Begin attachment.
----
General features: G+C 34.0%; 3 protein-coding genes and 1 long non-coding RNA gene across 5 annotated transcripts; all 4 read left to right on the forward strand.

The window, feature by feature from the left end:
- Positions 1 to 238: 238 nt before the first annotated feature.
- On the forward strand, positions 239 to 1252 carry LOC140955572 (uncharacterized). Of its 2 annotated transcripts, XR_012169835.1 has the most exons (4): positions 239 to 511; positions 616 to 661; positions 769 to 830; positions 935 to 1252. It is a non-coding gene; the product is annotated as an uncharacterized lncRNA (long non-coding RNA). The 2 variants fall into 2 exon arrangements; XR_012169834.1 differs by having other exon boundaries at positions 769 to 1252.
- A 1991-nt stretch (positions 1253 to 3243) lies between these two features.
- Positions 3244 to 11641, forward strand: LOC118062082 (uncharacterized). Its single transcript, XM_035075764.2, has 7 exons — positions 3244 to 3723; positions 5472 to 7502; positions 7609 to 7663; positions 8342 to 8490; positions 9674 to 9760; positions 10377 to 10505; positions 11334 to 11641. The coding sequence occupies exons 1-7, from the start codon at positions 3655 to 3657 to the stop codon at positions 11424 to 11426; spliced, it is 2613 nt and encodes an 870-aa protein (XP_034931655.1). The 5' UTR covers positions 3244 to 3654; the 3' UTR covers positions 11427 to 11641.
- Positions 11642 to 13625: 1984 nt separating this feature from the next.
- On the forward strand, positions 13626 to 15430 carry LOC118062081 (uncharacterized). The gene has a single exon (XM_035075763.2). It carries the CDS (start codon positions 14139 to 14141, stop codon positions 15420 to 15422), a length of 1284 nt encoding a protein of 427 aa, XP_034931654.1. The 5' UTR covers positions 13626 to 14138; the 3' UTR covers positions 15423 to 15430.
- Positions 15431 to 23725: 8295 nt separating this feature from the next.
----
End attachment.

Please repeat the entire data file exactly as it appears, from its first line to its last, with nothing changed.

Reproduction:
General features: G+C 34.0%; 3 protein-coding genes and 1 long non-coding RNA gene across 5 annotated transcripts; all 4 read left to right on the forward strand.

The window, feature by feature from the left end:
- Positions 1 to 238: 238 nt before the first annotated feature.
- On the forward strand, positions 239 to 1252 carry LOC140955572 (uncharacterized). Of its 2 annotated transcripts, XR_012169835.1 has the most exons (4): positions 239 to 511; positions 616 to 661; positions 769 to 830; positions 935 to 1252. It is a non-coding gene; the product is annotated as an uncharacterized lncRNA (long non-coding RNA). The 2 variants fall into 2 exon arrangements; XR_012169834.1 differs by having other exon boundaries at positions 769 to 1252.
- A 1991-nt stretch (positions 1253 to 3243) lies between these two features.
- Positions 3244 to 11641, forward strand: LOC118062082 (uncharacterized). Its single transcript, XM_035075764.2, has 7 exons — positions 3244 to 3723; positions 5472 to 7502; positions 7609 to 7663; positions 8342 to 8490; positions 9674 to 9760; positions 10377 to 10505; positions 11334 to 11641. The coding sequence occupies exons 1-7, from the start codon at positions 3655 to 3657 to the stop codon at positions 11424 to 11426; spliced, it is 2613 nt and encodes an 870-aa protein (XP_034931655.1). The 5' UTR covers positions 3244 to 3654; the 3' UTR covers positions 11427 to 11641.
- Positions 11642 to 13625: 1984 nt separating this feature from the next.
- On the forward strand, positions 13626 to 15430 carry LOC118062081 (uncharacterized). The gene has a single exon (XM_035075763.2). It carries the CDS (start codon positions 14139 to 14141, stop codon positions 15420 to 15422), a length of 1284 nt encoding a protein of 427 aa, XP_034931654.1. The 5' UTR covers positions 13626 to 14138; the 3' UTR covers positions 15423 to 15430.
- Positions 15431 to 23725: 8295 nt separating this feature from the next.